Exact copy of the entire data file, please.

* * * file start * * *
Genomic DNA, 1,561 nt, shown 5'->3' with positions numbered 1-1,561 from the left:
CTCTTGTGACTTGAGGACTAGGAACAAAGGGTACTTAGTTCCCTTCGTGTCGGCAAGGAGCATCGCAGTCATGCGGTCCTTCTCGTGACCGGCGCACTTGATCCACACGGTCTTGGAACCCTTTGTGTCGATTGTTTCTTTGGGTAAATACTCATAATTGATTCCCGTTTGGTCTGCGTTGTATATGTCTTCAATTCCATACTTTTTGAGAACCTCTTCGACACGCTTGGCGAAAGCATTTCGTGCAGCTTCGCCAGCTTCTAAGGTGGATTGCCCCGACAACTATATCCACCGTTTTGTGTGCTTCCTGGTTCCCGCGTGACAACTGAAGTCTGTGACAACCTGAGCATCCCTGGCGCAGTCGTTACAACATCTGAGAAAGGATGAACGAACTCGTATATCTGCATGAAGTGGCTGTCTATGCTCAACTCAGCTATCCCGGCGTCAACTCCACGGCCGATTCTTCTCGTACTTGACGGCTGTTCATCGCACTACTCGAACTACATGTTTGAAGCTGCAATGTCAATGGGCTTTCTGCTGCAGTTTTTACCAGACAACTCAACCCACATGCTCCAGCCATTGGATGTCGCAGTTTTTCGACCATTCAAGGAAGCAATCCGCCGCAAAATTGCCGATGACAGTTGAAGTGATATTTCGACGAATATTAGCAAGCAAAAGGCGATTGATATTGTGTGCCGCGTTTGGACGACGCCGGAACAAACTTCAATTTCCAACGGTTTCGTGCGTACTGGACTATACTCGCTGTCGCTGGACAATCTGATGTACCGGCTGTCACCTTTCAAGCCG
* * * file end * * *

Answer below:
Genomic DNA, 1,561 nt, shown 5'->3' with positions numbered 1-1,561 from the left:
CTCTTGTGACTTGAGGACTAGGAACAAAGGGTACTTAGTTCCCTTCGTGTCGGCAAGGAGCATCGCAGTCATGCGGTCCTTCTCGTGACCGGCGCACTTGATCCACACGGTCTTGGAACCCTTTGTGTCGATTGTTTCTTTGGGTAAATACTCATAATTGATTCCCGTTTGGTCTGCGTTGTATATGTCTTCAATTCCATACTTTTTGAGAACCTCTTCGACACGCTTGGCGAAAGCATTTCGTGCAGCTTCGCCAGCTTCTAAGGTGGATTGCCCCGACAACTATATCCACCGTTTTGTGTGCTTCCTGGTTCCCGCGTGACAACTGAAGTCTGTGACAACCTGAGCATCCCTGGCGCAGTCGTTACAACATCTGAGAAAGGATGAACGAACTCGTATATCTGCATGAAGTGGCTGTCTATGCTCAACTCAGCTATCCCGGCGTCAACTCCACGGCCGATTCTTCTCGTACTTGACGGCTGTTCATCGCACTACTCGAACTACATGTTTGAAGCTGCAATGTCAATGGGCTTTCTGCTGCAGTTTTTACCAGACAACTCAACCCACATGCTCCAGCCATTGGATGTCGCAGTTTTTCGACCATTCAAGGAAGCAATCCGCCGCAAAATTGCCGATGACAGTTGAAGTGATATTTCGACGAATATTAGCAAGCAAAAGGCGATTGATATTGTGTGCCGCGTTTGGACGACGCCGGAACAAACTTCAATTTCCAACGGTTTCGTGCGTACTGGACTATACTCGCTGTCGCTGGACAATCTGATGTACCGGCTGTCACCTTTCAAGCCG